In just 3 days, the #10YearChallenge has garnered over 5 million posts on Facebook alone. Everyone loved it.
Yes, even our Prime Minister jumped on the bandwagon.
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2009 vs 2019: I kid myself that not much has changed after 10 years, other than my hair colour and hair line! My hair is greyer and thinner, but I’m still enjoying what I do. :) – LHL #10YearChallenge #MerdekaGeneration (L: Photo from Ministry of Information and the Arts Collection, courtesy of National Archives of Singapore / R: MCI Photo by Betty Chua)
This challenge is an easy excuse to do a narcissistic #throwback, in the name of comparing how different you look since 10 years ago.
Beyond this, the #10YearChallenge has revealed something more significant than how hard puberty hit you – something more important than your questionable fashion choices when you were a teenager.
The challenge led many users to start noticing how casual the culture of self-representation was on social media 10 years ago, as compared to the carefully-curated and picture-perfect culture that exists now in 2019.
Remember the days when you would upload a whole album of unfiltered, uncurated and candid photos onto Facebook, within an album titled something unwittingly simple like “Day Out With Classmates”?
That was 2009 – a whopping ten years ago, when there was no context collapse to worry about as we post photos online for a close group of friends, without the pressure of having to account to acquaintances, colleagues, family members, etc.
It reminds us of a time when social media was purely about being social, not about matching up to everyone else’s highlight reel. We didn’t even have to worry about privacy concerns on Facebook, trolling and harassment.
Today, some users stay away from social media platforms because of the lethal combination of constant upward social comparison and unwarranted amounts of undesirable “sponsored” and inorganically-driven posts.
Furthermore, recent events at Facebook has caused users to lose trust in the global social media company. Here’s an explanatory video on what’s wrong with it:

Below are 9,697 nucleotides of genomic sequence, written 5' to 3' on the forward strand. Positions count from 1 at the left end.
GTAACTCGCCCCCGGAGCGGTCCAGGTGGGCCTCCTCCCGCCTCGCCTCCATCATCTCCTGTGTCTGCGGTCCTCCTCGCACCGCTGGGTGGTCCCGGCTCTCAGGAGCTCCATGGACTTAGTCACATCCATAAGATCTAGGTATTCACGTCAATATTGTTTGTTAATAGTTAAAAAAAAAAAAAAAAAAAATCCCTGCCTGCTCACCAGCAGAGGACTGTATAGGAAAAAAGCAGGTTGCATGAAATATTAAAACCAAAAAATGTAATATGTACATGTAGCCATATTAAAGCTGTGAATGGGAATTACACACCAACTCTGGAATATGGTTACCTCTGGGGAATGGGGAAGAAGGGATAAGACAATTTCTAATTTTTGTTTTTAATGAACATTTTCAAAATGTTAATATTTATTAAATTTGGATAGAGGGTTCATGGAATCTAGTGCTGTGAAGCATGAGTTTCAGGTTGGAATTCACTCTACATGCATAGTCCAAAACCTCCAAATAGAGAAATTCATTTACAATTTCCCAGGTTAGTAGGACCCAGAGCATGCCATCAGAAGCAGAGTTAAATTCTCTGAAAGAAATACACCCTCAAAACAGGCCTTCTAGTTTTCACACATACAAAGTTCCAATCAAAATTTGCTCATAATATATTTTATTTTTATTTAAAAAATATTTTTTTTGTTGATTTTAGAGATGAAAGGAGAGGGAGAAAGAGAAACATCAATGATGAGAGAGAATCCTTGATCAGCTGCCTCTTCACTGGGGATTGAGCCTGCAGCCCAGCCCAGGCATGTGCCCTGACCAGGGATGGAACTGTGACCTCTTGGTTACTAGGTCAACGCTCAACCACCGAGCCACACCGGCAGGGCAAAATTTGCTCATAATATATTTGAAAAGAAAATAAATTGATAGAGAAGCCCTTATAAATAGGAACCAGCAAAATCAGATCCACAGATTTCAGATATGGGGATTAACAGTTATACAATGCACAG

According to a new report, a third of millennials in the United States have deleted their Facebook accounts. Most said they were quitting because they felt it was a waste of time and social media was making them think negatively.
Instead of being on social media for the sake of connecting with people like we mostly did in 2009, nowadays we find social media to be a standard for real life. We are reminded constantly to improve ourselves and consume things we don’t actually want to.
Where there is people, there will be social relations and social comparisons. This norm of comparing with others has been exacerbated by the accessibility and frequency of social media right at our fingertips.
Here’s an award-winning short film that summarises the outrageously sneaky ways we let our virtual selves dictate our reality:
The most widespread criticism of the #10YearChallenge, however, is less about the change in social media culture but more of questioning what’s in it for Facebook with this surge of then-and-now posts.
It suggests that it’s actually a ploy devised by Facebook to help train facial recognition algorithms on age progression.
Tech writer Kate O’Neill started the conversation in a Twitter thread that went viral, which she later expanded on in a column for Wired.
Me 10 years ago: probably would have played along with the profile picture aging meme going around on Facebook and Instagram
Me now: ponders how all this data could be mined to train facial recognition algorithms on age progression and age recognition
— Kate O'Neill (@kateo) January 12, 2019
Facebook, which also owns Instagram, said in a statement that they had no role in starting this meme and has no benefit in its virality.
Perhaps this very questioning on why certain memes exist is a case-in-point as to how skeptical we have become about Facebook.
At the end of the day, data collection ploy or not, the massive response and participation in the user-generated #10YearChallenge is revealing the nostalgia of not only our younger selves, but also the carefree culture social media used to have.
It’s impossible to predict how self-representation on social media will evolve over the next 10 years, but given the increasing skepticism of social media culture, we’re hopeful users will take due diligence in ensuring that it wouldn’t be as unnecessarily staged as it is now.
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